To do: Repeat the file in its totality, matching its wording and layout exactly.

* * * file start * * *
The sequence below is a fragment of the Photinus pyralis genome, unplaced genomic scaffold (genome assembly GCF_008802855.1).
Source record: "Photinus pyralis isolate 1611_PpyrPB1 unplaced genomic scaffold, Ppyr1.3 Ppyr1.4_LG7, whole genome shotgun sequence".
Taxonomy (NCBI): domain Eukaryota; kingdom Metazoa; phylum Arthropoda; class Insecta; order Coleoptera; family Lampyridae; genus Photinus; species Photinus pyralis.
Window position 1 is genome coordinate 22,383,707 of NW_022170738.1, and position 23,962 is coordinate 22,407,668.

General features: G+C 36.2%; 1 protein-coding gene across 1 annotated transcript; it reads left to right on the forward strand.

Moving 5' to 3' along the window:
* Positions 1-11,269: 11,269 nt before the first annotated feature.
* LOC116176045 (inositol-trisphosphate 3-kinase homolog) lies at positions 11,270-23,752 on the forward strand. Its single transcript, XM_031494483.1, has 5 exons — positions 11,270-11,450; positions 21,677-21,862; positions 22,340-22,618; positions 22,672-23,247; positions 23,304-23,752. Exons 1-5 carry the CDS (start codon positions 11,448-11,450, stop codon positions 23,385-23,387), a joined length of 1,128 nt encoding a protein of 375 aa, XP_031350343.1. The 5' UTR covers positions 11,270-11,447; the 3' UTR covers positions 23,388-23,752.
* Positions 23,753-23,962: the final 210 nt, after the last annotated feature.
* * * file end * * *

The sequence below is a fragment of the Photinus pyralis genome, unplaced genomic scaffold (genome assembly GCF_008802855.1).
Source record: "Photinus pyralis isolate 1611_PpyrPB1 unplaced genomic scaffold, Ppyr1.3 Ppyr1.4_LG7, whole genome shotgun sequence".
Taxonomy (NCBI): domain Eukaryota; kingdom Metazoa; phylum Arthropoda; class Insecta; order Coleoptera; family Lampyridae; genus Photinus; species Photinus pyralis.
Window position 1 is genome coordinate 22,383,707 of NW_022170738.1, and position 23,962 is coordinate 22,407,668.

General features: G+C 36.2%; 1 protein-coding gene across 1 annotated transcript; it reads left to right on the forward strand.

Moving 5' to 3' along the window:
* Positions 1-11,269: 11,269 nt before the first annotated feature.
* LOC116176045 (inositol-trisphosphate 3-kinase homolog) lies at positions 11,270-23,752 on the forward strand. Its single transcript, XM_031494483.1, has 5 exons — positions 11,270-11,450; positions 21,677-21,862; positions 22,340-22,618; positions 22,672-23,247; positions 23,304-23,752. Exons 1-5 carry the CDS (start codon positions 11,448-11,450, stop codon positions 23,385-23,387), a joined length of 1,128 nt encoding a protein of 375 aa, XP_031350343.1. The 5' UTR covers positions 11,270-11,447; the 3' UTR covers positions 23,388-23,752.
* Positions 23,753-23,962: the final 210 nt, after the last annotated feature.